Cigarette Smoking and Disease

Smoking causes 120,000 deaths per year in the UK, (7) as this essay highlights tobacco smoke is the cause of many diseases that add pain and misery into the lives of many, including families and friends of victims. For this reason I feel smoking should be strongly discouraged. There are over 4000 chemicals in the form of particles and gases in tobacco smoke. Some are irritants and 60 are carcinogens. The Environmental Protection Agency has classified tobacco smoke as a class A carcinogen along with asbestos, arsenic and radon gas. (5)

Smokers should be cautious about where and who they inflict smoke upon as the effects of passive smoking are numerous… eye irritation, headache, cough, sore throat, dizziness, nausea and asthma can either be induced or worsened. Just 30 minutes’ exposure to tobacco smoke is enough to reduce coronary blood flow. (5) A review by the Scientific Committee on Tobacco and Health (SCOTH) concluded that passive smoking is a cause of lung cancer, ischaemic heart disease, respiratory disease, cot death, middle ear disease and asthmatic attacks. (5)

Action on Smoking and Health has calculated that, each year in the UK, about 600 lung cancer deaths and around 12,000 cases of heart disease in non-smokers can be attributed to passive smoking. (5) Half of all the children in the UK are exposed to tobacco smoke at home. Passive smoking in children increases the risk of bronchitis, pneumonia and bronchiolitis. Over 17,000 children under the age of five are admitted to hospital every year because of the effects of passive smoking. (5)

Exposure to passive smoking during pregnancy is a risk factor for low birth weight. A study has shown that babies exposed to their mother’s tobacco smoke before they are born grow up with reduced lung function. (5) This shows that non-smokers are at real risk and need protection. Babies and young children whose parents smoke don’t have the power to make the decision for themselves but desperately need protecting and they should have rights. ‘SCOTH’ say that ‘smoking in public places and workplaces should be restricted on grounds of public health’. Public opinion supports this. (5)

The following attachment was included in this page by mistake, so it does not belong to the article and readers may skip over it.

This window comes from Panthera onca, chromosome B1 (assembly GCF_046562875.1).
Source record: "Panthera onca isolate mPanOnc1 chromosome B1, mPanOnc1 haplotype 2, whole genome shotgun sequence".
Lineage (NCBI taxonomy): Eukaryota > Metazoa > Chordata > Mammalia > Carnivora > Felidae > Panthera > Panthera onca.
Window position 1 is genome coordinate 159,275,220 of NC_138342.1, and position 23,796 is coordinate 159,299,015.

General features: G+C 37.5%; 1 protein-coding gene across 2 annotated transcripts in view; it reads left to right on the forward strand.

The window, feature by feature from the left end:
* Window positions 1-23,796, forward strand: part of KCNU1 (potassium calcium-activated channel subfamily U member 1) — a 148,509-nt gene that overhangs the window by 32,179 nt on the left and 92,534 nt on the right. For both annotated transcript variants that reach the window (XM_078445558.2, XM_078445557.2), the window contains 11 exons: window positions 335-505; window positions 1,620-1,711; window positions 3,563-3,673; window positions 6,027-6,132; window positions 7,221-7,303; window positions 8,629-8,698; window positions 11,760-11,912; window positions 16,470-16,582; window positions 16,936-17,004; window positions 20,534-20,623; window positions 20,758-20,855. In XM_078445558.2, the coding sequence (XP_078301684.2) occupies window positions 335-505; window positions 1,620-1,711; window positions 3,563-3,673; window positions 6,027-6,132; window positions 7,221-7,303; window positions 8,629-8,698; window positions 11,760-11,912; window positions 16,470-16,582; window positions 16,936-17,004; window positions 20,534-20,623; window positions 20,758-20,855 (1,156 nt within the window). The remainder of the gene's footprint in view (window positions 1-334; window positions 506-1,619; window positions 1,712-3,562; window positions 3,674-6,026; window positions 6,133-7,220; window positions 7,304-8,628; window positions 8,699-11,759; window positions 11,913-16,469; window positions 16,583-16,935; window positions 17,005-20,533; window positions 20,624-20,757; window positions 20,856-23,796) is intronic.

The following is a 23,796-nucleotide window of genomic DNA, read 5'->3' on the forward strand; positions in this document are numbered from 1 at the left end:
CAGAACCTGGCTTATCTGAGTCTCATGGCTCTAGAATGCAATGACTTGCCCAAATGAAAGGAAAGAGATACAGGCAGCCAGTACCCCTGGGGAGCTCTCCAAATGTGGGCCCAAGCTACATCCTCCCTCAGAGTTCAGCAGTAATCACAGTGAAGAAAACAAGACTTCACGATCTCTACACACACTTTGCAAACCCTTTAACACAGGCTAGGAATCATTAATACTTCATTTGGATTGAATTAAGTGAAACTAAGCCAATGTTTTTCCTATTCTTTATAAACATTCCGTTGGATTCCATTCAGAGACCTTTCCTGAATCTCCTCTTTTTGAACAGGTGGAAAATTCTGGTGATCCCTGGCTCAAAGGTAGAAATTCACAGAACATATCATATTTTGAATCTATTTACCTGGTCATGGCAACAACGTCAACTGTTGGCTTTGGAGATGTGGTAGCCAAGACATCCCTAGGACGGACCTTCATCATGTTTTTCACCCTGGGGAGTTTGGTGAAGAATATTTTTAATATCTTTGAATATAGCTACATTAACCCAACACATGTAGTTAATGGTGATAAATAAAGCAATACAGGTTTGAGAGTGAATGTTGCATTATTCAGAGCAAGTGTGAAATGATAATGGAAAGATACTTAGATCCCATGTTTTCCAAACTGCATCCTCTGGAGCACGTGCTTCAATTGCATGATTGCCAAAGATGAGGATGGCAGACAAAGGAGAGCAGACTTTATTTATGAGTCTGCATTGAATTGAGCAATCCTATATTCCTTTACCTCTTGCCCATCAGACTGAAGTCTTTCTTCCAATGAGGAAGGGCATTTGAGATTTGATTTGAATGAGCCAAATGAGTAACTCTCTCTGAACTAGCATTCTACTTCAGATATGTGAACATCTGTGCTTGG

Cigarette smokers are four times more likely to develop Coronary Heart Disease (CHD) than non-smokers. (7) There are many stages of CHD: myocardial infarction, atherosclerosis, embolisms and aneurysms and smoking increases the risk of all of these. If the coronary artery becomes totally blocked, the cardiac muscle that it supplies will die, this is called is called myocardial infarction and it can be fatal. (1) Tobacco smoke is known to increase cholesterol level in the blood. Nicotine acts as a vasoconstrictor and carbon monoxide reduces the cells ability to carry oxygen, all of these can often lead to fatal consequences. (1)

Cancer is rightously related to smoking. Tobacco smoke contains hundreds of proven carcinogens that increase the risk of cancer in smokers. (1) 87% of lung cancer deaths are attributed to smoking. (3) Lung cancer is most commonly associated with smoking but lung cancer can spread to any organ including the bladder, stomach, cervix, pharynx, larynx, mouth and tongue . This occurs by metastasis, the tumour breaks away travels around the body forming a secondary tumour, spreading the cancer and all can be related to smoking. (2)

Emphysema is a chronic infection of the bronchial tubes causing serious breathlessness that is caused by irritants in tobacco smoke. (8) All of these diseases can cause a very slow and painful death. I believe that the treating of patients with tobacco related diseases is a huge drain on the NHS. These funds could be better spent on people who are ill through no fault of their own. Much revenue is being lost by the UK Treasury to illegal smuggling of tobacco products. They are well motivated to protect this by employing additional customs officers rather than backing a policy of abstention. Those who become ex-smokers are more likely to survive to collect their retirement pension – which the government may not have the funds to pay!

Smoking a cigarette for a beginner is a symbolic act. ‘I am no longer my mother’s child, I’m tough, I am an adventurer, I’m not square’… As the force from the psychological symbolism subsides, the pharmacological effect takes over to sustain the habit. (8) I believe that the 25% of adults in the UK that smoke (5) shouldn’t be treated by the NHS for diseases they have inflicted upon themselves entirely through their own choice. Tobacco is unique; it is the only product that kills when used normally, (8) therefore should be treated with extreme care. People can choose whether they endanger their own life but should have respect for the lives of others. 967 words

Bibliography

1) B. Indge, M. Rowland, M. Baker: AQA Human Biology.

2) DK The British Medical Association Family Doctor

3) Don Mackean and Brian Jones: Introduction to Human and Social Biology

4) MBV Roberts: Biology, A Functional Approach www.ash.org.uk.

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